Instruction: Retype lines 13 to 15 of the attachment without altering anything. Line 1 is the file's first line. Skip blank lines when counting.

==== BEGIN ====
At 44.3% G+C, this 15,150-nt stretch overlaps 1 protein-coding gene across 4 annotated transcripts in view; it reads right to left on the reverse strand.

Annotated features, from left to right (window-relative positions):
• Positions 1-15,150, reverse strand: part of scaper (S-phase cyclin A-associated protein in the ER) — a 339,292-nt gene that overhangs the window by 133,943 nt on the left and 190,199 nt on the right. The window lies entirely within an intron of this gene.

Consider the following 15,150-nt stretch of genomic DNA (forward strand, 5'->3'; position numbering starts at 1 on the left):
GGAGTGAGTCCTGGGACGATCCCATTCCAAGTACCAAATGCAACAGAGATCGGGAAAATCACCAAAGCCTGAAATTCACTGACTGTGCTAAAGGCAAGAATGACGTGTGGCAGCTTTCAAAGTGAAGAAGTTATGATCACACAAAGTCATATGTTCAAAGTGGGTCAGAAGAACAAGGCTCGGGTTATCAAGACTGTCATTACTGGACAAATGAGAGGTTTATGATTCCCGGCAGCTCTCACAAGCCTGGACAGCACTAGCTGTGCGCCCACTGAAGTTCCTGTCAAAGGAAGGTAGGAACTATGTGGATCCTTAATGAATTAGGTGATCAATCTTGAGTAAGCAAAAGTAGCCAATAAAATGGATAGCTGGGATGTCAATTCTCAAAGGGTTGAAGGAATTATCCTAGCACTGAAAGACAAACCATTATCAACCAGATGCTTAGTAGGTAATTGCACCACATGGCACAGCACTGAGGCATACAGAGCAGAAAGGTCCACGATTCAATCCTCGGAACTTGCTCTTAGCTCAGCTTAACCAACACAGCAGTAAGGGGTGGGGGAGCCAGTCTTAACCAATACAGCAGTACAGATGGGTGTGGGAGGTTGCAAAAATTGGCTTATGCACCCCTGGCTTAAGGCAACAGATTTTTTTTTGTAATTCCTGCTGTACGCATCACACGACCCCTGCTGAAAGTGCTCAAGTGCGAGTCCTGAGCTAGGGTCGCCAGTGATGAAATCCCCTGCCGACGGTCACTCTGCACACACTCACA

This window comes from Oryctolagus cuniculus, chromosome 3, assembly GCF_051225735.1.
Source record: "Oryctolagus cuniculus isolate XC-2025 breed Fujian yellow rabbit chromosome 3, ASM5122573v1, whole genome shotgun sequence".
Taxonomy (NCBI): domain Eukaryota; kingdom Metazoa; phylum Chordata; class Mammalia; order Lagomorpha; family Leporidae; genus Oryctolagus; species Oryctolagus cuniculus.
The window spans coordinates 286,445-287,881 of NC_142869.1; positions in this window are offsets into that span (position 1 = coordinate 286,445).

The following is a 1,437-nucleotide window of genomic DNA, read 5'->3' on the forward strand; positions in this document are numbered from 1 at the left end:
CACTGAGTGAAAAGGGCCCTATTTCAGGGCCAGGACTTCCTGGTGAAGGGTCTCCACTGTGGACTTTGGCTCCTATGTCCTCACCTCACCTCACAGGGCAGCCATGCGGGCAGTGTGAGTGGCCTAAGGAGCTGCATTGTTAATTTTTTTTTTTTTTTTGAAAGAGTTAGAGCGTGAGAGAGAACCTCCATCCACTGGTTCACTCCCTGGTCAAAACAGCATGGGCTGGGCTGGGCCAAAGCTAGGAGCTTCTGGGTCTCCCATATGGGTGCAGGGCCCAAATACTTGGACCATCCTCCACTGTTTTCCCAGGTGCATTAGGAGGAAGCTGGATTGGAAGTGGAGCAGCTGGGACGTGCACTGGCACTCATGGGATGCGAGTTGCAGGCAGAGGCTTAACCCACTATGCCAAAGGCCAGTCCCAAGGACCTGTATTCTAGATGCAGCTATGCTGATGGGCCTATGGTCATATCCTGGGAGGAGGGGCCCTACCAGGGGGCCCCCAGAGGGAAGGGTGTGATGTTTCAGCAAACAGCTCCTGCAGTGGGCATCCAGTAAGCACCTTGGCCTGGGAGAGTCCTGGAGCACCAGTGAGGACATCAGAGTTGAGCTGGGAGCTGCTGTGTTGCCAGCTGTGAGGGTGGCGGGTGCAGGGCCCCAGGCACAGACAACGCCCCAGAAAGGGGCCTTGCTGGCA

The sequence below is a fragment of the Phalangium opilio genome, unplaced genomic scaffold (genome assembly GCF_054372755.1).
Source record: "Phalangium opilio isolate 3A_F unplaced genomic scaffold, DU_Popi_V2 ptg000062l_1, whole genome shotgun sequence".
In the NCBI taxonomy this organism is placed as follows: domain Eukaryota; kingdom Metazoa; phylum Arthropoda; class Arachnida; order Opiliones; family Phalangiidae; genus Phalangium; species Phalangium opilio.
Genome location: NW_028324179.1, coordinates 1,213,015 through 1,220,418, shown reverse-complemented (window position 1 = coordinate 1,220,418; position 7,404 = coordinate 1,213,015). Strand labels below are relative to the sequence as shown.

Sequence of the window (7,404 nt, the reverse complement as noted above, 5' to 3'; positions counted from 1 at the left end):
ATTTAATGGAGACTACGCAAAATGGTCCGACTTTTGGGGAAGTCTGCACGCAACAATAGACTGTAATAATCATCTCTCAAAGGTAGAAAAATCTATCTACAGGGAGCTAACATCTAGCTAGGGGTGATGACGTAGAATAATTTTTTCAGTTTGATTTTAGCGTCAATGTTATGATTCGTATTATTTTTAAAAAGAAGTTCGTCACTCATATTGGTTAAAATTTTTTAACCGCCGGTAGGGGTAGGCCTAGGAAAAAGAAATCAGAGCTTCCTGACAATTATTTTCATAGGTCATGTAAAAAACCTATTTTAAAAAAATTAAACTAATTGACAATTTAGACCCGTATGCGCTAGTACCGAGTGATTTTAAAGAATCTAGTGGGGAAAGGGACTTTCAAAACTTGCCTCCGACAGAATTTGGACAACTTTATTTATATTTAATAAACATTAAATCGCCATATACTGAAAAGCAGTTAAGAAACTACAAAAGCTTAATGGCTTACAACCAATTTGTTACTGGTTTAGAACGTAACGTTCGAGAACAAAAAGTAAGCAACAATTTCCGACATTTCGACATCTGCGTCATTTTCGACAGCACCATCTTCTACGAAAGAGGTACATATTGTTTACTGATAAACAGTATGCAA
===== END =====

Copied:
Source record: "Phalangium opilio isolate 3A_F unplaced genomic scaffold, DU_Popi_V2 ptg000062l_1, whole genome shotgun sequence".
In the NCBI taxonomy this organism is placed as follows: domain Eukaryota; kingdom Metazoa; phylum Arthropoda; class Arachnida; order Opiliones; family Phalangiidae; genus Phalangium; species Phalangium opilio.
Genome location: NW_028324179.1, coordinates 1,213,015 through 1,220,418, shown reverse-complemented (window position 1 = coordinate 1,220,418; position 7,404 = coordinate 1,213,015). Strand labels below are relative to the sequence as shown.